I am happy to see that Barack Obama is not entirely in reality-avoidance mode with his climate policy:
You know, when I was asked earlier about the issue of coal, uh, you know "” Under my plan of a cap and trade system, electricity rates would necessarily skyrocket. Even regardless of what I say about whether coal is good or bad. Because I'm capping greenhouse gases, coal power plants, you know, natural gas, you name it "” whatever the plants were, whatever the industry was, uh, they would have to retrofit their operations. That will cost money. They will pass that money on to consumers.
To folks with any kind of background in economics, this has to be the case. Reducing the total output of current power plants, and thereby obsoleting all that investment and squeezing supply, at least in the medium term until new capacity of other types can be built, can only lead to a) rationing through blackouts or b) higher prices to ration the shorter supply. The cost of option a is so high that price is going to have to be the rationing mechanism. Skyrocket is actually pretty close to what would happen to rates if Obama sticks by his plan of limiting greenhouse gasses to 1990 or earlier levels. (His explanation is actually pretty poor for the mechanism - pass-through of retrofit costs would likely be minor to the supply / demand balancing effect of shaving 20/30% off supply in a short period of time.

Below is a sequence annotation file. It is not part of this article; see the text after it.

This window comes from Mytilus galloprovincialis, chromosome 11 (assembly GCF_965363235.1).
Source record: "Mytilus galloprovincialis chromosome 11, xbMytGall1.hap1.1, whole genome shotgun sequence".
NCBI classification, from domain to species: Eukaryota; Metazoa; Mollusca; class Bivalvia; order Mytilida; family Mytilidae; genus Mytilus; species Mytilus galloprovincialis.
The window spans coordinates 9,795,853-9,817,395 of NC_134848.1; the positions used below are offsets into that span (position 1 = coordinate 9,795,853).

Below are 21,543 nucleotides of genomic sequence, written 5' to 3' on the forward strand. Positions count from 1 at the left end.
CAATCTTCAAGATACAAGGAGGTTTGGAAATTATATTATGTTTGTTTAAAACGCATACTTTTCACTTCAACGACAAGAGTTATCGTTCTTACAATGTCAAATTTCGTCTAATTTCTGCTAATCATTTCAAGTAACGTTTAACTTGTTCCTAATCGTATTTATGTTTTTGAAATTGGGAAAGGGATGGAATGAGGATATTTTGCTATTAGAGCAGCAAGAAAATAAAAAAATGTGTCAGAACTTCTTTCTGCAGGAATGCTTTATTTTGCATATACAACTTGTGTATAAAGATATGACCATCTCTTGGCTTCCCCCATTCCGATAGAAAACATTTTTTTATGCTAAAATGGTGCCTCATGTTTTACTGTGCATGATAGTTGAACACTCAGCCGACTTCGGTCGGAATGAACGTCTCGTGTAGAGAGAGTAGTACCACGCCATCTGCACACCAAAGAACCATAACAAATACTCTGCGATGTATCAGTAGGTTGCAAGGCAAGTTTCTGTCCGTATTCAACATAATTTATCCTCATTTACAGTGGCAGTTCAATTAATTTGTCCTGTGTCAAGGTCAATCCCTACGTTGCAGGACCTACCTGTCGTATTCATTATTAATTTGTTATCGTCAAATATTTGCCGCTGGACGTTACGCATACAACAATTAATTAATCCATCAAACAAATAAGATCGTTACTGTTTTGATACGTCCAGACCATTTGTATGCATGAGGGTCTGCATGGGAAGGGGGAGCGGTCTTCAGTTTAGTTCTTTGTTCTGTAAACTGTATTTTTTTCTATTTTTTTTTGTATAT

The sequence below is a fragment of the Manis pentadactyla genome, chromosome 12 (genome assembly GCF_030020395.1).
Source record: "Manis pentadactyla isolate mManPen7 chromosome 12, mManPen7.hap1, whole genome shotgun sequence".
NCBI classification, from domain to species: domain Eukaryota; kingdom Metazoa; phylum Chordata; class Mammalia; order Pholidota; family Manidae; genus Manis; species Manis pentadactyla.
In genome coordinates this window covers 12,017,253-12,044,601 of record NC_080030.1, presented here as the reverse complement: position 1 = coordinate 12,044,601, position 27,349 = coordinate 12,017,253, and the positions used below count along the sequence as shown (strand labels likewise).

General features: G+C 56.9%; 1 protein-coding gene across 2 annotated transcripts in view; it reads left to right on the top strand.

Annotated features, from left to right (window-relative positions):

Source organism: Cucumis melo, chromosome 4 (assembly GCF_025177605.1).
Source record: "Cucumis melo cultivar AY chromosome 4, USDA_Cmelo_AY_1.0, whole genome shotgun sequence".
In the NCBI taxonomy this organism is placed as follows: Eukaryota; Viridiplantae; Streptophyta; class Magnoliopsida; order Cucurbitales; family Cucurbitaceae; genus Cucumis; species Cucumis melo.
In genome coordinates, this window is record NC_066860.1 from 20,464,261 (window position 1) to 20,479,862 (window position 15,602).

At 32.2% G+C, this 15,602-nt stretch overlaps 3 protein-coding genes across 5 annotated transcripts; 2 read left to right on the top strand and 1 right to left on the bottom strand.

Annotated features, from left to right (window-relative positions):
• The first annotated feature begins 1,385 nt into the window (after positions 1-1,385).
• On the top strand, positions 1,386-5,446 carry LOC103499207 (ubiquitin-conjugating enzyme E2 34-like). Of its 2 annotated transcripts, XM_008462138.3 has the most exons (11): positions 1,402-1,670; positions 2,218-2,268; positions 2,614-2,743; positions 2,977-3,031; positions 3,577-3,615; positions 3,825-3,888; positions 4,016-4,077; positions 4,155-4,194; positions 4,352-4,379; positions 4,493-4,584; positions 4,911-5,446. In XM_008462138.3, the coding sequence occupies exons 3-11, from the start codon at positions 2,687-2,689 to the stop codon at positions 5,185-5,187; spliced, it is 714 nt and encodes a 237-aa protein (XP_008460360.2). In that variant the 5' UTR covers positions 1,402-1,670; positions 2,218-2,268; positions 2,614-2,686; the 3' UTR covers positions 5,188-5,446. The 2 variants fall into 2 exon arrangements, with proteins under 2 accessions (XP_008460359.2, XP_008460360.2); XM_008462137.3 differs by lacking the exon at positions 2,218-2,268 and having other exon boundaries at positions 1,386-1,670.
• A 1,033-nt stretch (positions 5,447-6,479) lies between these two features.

I think a frank discussion of the dangers of a "pollutant" vs. the cost of abatement is a fair one. I personally think the threat of CO2 is wildly exaggerated, and the cost of doubling or tripling electricity costs will hurt Americans far worse than a few tenths of a degree of warming.
But don't get too excited. Obama is still living in economic never-never land on other related issues:
yes, there is going to be some increase in electricity rates on the front end, but that over the long term, because of combinations of more efficient energy usage, changing lightbulbs and more efficient appliance, but also technology improving how we can produce clean energy, the economy would benefit.
Sorry, but this is way wrong. Obsoleting perfectly good infrastructure and wholesale replacing it with trillions of dollars of new infrastructure does not help the economy any more than if a massive earthquake had destroyed the plants. This is the broken windows fallacy on steroids. The only benefit from all this cost will be whatever climate benefit we accrue from the CO2 reduction. For there to be such a benefit, one must assume a) substantial future warming and b) that the current temperature happens to be the best possible temperature we could ever be at. But that, as they say, is a whole other blog.